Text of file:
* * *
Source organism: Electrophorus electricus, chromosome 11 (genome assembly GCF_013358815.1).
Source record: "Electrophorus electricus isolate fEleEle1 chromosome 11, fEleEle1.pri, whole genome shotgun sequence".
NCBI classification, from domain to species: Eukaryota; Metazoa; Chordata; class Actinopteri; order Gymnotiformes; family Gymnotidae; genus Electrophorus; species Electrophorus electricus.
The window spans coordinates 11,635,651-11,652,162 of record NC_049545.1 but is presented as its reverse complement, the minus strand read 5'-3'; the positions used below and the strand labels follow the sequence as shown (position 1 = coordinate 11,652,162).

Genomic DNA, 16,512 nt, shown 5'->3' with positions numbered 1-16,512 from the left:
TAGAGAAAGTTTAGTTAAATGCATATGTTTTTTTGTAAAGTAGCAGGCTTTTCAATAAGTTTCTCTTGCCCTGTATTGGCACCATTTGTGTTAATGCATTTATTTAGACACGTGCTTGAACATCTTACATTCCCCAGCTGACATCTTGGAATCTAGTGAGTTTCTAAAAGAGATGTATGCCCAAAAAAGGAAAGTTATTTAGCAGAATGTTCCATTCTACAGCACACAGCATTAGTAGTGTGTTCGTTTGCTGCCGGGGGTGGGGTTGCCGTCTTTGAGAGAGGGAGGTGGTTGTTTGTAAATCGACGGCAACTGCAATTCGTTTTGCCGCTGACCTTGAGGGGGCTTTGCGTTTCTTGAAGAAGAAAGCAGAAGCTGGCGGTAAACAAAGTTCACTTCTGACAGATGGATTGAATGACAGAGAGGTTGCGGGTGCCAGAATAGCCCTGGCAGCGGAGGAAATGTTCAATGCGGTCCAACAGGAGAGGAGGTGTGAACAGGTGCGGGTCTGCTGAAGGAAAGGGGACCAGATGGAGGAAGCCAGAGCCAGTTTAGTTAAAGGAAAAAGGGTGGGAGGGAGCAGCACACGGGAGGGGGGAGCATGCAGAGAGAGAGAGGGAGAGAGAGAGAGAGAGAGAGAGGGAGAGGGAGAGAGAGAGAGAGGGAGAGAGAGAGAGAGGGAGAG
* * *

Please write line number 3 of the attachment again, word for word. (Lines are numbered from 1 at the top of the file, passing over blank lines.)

NCBI classification, from domain to species: Eukaryota; Metazoa; Chordata; class Actinopteri; order Gymnotiformes; family Gymnotidae; genus Electrophorus; species Electrophorus electricus.